The Plymouth brethren have warmed up to white heat, and taken away the hall, the place of meeting for our brethren in Ashfield. Therefore the next thing we must have is a meeting house. We must lift for all that we are worth, and get a place of worship. We cannot hang down our heads and beat a retreat. We have no need to faint or to be discouraged. The new converts have done their uttermost to purchase a hundred and fifty dollar tent, and two tents are now running in the field in the suburbs of Sydney. I have five pounds towards the tent, and I shall probably have to give twenty pounds, maybe forty, for the house of worship. The enthusiasm is now up, and must not die down. 10LtMs, Lt 59a, 1895, par. 15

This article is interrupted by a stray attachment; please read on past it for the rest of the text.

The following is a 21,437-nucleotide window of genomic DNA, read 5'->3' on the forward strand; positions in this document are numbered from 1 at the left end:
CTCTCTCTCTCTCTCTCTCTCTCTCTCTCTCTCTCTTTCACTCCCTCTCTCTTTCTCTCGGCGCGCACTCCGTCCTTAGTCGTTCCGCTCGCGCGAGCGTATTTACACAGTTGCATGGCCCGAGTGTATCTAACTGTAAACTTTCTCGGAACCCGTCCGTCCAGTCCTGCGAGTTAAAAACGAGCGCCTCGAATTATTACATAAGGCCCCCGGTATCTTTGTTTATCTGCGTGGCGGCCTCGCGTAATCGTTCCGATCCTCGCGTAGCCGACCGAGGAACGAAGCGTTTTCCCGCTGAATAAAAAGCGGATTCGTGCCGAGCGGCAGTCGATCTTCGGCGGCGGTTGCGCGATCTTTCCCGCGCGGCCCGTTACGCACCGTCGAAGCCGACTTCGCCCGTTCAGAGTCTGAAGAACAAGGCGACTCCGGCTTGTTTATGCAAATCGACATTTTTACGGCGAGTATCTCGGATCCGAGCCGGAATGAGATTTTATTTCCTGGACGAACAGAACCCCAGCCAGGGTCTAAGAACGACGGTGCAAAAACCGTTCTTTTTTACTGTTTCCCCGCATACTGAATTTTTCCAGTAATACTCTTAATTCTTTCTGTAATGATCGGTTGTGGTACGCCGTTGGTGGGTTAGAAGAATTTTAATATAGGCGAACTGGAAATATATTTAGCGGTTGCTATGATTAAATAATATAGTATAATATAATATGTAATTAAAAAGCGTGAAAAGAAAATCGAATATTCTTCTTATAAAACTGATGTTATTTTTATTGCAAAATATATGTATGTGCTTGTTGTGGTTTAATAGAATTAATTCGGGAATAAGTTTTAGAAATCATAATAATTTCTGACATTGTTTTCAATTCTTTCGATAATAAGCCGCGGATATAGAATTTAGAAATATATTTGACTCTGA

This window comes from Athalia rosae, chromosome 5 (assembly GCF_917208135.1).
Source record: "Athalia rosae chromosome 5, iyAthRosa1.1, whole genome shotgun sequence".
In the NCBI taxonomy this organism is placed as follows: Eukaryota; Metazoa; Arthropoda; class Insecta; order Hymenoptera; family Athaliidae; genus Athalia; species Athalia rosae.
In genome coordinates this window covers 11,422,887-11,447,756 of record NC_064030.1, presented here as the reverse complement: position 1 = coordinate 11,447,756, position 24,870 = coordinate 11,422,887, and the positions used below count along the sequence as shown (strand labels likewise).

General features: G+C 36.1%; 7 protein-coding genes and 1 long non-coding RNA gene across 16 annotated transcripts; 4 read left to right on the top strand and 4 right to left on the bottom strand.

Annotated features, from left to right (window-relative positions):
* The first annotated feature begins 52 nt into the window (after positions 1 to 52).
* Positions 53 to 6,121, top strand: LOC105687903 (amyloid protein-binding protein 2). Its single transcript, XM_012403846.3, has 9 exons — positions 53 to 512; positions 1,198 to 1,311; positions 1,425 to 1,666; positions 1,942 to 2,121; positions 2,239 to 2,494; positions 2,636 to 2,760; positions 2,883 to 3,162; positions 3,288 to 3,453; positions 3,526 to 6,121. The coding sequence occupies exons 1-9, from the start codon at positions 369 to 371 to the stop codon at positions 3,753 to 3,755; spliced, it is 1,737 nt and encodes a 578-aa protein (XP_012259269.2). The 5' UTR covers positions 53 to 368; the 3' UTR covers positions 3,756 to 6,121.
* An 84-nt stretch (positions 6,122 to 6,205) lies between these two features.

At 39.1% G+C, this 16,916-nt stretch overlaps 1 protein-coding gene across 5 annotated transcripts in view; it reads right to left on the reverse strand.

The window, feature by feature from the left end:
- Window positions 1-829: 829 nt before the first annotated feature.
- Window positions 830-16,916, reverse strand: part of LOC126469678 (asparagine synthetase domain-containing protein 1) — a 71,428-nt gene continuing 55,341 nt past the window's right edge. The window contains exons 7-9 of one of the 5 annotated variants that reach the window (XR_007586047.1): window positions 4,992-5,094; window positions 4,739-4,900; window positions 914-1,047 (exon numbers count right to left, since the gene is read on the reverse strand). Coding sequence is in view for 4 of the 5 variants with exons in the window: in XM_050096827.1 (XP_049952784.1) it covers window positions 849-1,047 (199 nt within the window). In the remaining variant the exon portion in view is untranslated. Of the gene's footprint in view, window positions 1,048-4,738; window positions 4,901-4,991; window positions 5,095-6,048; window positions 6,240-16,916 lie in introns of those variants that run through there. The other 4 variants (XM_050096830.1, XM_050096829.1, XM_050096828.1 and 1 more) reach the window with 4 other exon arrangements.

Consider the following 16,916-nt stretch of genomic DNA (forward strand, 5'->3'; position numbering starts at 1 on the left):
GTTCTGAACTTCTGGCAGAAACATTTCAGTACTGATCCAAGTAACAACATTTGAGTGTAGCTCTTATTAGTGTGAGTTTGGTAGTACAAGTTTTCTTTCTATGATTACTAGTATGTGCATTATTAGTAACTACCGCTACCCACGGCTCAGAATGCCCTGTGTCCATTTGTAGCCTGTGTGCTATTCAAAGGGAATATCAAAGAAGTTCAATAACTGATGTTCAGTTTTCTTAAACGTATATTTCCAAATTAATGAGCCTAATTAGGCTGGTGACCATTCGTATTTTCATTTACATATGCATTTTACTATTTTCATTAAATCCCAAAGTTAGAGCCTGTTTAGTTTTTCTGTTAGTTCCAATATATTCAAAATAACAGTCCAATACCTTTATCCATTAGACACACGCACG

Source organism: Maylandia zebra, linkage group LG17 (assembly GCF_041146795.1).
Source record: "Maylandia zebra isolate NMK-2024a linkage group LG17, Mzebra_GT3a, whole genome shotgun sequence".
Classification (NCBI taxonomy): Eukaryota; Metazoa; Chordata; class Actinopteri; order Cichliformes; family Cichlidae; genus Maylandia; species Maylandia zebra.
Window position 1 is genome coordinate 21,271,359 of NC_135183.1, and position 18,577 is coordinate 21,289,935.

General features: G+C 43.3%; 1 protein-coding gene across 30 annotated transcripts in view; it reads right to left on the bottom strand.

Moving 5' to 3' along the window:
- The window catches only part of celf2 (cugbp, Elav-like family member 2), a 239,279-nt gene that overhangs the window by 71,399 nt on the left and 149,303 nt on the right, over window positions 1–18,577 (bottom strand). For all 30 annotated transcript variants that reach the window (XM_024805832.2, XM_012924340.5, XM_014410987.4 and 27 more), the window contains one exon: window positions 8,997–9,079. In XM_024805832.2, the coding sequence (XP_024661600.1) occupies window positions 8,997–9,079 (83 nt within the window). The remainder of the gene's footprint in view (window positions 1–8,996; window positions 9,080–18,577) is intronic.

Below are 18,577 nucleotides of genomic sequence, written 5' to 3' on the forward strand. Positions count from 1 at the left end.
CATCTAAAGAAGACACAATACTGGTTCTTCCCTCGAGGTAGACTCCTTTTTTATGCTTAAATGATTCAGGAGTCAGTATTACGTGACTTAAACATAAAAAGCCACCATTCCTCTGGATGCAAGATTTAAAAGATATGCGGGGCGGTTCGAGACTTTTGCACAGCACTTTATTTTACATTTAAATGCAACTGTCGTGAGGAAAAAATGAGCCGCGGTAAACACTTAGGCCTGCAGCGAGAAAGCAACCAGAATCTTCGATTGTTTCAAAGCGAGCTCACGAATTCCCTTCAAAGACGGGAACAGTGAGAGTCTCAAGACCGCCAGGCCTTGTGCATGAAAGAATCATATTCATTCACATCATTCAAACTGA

After spending one week in Melbourne, we go to Sydney—Elder Corliss and wife, W. C. White and his wife, and the mother to help them in this emergency. After the outposts about Sydney have had the message of warning, we advance to Sydney, and then will be a long protracted effort. Three or four tents will be furnished for different localities, and all the talent we can command will be brought into working order. The Lord gives fitness for the work. We must drink ourselves of the water of life before the well of water will be in us springing up into everlasting life, by refreshing souls thirsting for soul salvation. You see what is before us. I see no let up in this warfare for me. May the Lord God of Israel plan our battles for us, and qualify us to do a work which Heaven shall set its signature to. A great work is to be done. 10LtMs, Lt 59a, 1895, par. 16